Snail kites are most frequently seen flying over bodies of water and wetlands. Their flight is low and irregular because they are hunting for apple snails (Hilty et al., 1986). Snail kites may also be seen looking for prey from perches. When the hunt is successful, handling times are long because they must extract the body of the mollusk from its shell, so snail kites are also commonly seen on perches performing this activity (Bergmann et al., 2003). In any case, snail kites are usually with other individuals of the same species or interacting with other species (Sykes, 1987).
Snail kites defend small territories around their nests but do not have a larger foraging territory, so foraging areas of different pairs may overlap. Observations describe the females as more active than the males in defending their nests by making vocalizations or engaging in active pursuit of the invader (Sykes, 1987).
Reproductive pair bonds form as the male begins to build a nest, so in courtship displays the male generally carries a stick for nesting material. Displays are performed close to the nest, in flight or on a perch, and also include vocalizations (Sykes, 1987). Aerial displays are categorized into six different movements in Sykes (1987): pendulum, grappling, tumbling, mutual soaring, and undulating and slow flight.
Copulation occurs when receptive females are fed by the male and then crouch in order to be mounted by the male (Sykes, 1987).
Both males and females attend to the nest throughout the different reproductive stages of nest construction, incubation, and feeding of nestlings. However, a study of energetic demand and behavior evidenced that males feed their mates more frequently than females and also are more engaged in nest building (Beissinger, 1987).
Social and interspecific behavior
Snail kites amply interact with other individuals from the same species or different ones in colonial groups over the marshes they inhabit. During reproduction, they build nests in loose colonies with other breeding pairs of waterbirds such as anhingas (Anhinga anhinga), Red-winged Blackbirds (Agelaius phoeniceus), Common Yellowthroat (Geothlypis trichas), grackles, moorhens (for example Gallinula chloropus) and various species of the family Ardeidae like Great Blue Heron (Ardea herodias), Great Egret (Ardea alba), Snowy Egret (Egretta thula), Little Blue Heron (Egretta caerulea), and Tricolored Heron (Egretta tricolor) (Sykes, 1987). Also, individuals may roost with other species, especially anhingas (U.S. Fish and Wildlife Service, 1999) and herons (Sykes, 1985). However, aggressive interspecific behavior is very common, most noticeably around an active nest (Stieglitz et al., 1967; Sykes, 1987).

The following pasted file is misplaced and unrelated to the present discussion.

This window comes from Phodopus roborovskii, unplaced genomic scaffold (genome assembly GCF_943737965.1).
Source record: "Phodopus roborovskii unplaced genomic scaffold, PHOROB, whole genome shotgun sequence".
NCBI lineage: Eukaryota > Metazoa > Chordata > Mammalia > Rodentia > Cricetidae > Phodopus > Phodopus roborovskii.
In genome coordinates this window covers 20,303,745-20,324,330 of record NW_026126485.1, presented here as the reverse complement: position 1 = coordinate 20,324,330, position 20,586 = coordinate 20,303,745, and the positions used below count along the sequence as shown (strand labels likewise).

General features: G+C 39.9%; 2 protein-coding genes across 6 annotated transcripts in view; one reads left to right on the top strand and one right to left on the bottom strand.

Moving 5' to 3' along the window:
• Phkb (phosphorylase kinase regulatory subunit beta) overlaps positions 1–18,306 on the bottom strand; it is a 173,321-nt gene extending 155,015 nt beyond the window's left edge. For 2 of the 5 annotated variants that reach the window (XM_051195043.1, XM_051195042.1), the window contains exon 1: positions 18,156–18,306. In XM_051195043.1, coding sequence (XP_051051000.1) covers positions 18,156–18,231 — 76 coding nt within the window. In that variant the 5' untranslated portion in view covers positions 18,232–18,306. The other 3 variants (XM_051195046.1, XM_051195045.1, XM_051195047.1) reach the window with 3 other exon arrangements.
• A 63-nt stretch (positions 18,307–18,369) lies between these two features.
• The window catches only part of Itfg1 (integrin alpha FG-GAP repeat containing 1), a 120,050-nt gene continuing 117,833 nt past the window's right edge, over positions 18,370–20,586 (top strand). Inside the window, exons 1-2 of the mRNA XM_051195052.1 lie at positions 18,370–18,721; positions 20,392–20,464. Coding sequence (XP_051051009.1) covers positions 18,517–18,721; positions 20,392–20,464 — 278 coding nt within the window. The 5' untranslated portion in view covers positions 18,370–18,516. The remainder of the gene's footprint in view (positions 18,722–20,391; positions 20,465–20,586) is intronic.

Predation of nests is frequent. Other birds, snakes, and raccoons commonly prey upon eggs or chicks. In Florida, rat snakes (Elaphe obsoleta) are abundant in the marshes the Snail Kite inhabits, and so are considered to be one of their major nest predators (Sykes, 1987; Bennetts et al., 1988). On the other hand, adults do not have natural predators because they occupy a high trophic level, as do most other accipiters.